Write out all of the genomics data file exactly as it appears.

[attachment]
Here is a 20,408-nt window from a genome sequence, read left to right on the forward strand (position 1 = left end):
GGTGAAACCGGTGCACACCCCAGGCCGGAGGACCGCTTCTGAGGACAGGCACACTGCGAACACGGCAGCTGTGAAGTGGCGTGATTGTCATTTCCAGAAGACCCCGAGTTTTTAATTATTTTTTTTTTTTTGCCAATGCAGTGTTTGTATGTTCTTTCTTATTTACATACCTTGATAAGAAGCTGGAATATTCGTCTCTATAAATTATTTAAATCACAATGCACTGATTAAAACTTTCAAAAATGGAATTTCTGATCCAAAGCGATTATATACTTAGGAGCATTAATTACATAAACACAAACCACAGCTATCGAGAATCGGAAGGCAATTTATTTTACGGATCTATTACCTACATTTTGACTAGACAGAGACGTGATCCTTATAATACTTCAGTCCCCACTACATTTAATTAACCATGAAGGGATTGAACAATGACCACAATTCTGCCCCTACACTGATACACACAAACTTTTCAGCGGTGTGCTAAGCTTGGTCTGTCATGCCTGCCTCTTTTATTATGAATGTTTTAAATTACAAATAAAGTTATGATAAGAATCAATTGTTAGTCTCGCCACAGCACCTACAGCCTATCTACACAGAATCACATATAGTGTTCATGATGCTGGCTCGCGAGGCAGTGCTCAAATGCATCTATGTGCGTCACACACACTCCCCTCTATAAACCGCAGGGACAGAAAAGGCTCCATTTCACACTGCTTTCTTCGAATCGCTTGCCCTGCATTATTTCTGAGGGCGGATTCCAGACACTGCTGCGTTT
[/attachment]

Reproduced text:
Here is a 20,408-nt window from a genome sequence, read left to right on the forward strand (position 1 = left end):
GGTGAAACCGGTGCACACCCCAGGCCGGAGGACCGCTTCTGAGGACAGGCACACTGCGAACACGGCAGCTGTGAAGTGGCGTGATTGTCATTTCCAGAAGACCCCGAGTTTTTAATTATTTTTTTTTTTTTGCCAATGCAGTGTTTGTATGTTCTTTCTTATTTACATACCTTGATAAGAAGCTGGAATATTCGTCTCTATAAATTATTTAAATCACAATGCACTGATTAAAACTTTCAAAAATGGAATTTCTGATCCAAAGCGATTATATACTTAGGAGCATTAATTACATAAACACAAACCACAGCTATCGAGAATCGGAAGGCAATTTATTTTACGGATCTATTACCTACATTTTGACTAGACAGAGACGTGATCCTTATAATACTTCAGTCCCCACTACATTTAATTAACCATGAAGGGATTGAACAATGACCACAATTCTGCCCCTACACTGATACACACAAACTTTTCAGCGGTGTGCTAAGCTTGGTCTGTCATGCCTGCCTCTTTTATTATGAATGTTTTAAATTACAAATAAAGTTATGATAAGAATCAATTGTTAGTCTCGCCACAGCACCTACAGCCTATCTACACAGAATCACATATAGTGTTCATGATGCTGGCTCGCGAGGCAGTGCTCAAATGCATCTATGTGCGTCACACACACTCCCCTCTATAAACCGCAGGGACAGAAAAGGCTCCATTTCACACTGCTTTCTTCGAATCGCTTGCCCTGCATTATTTCTGAGGGCGGATTCCAGACACTGCTGCGTTT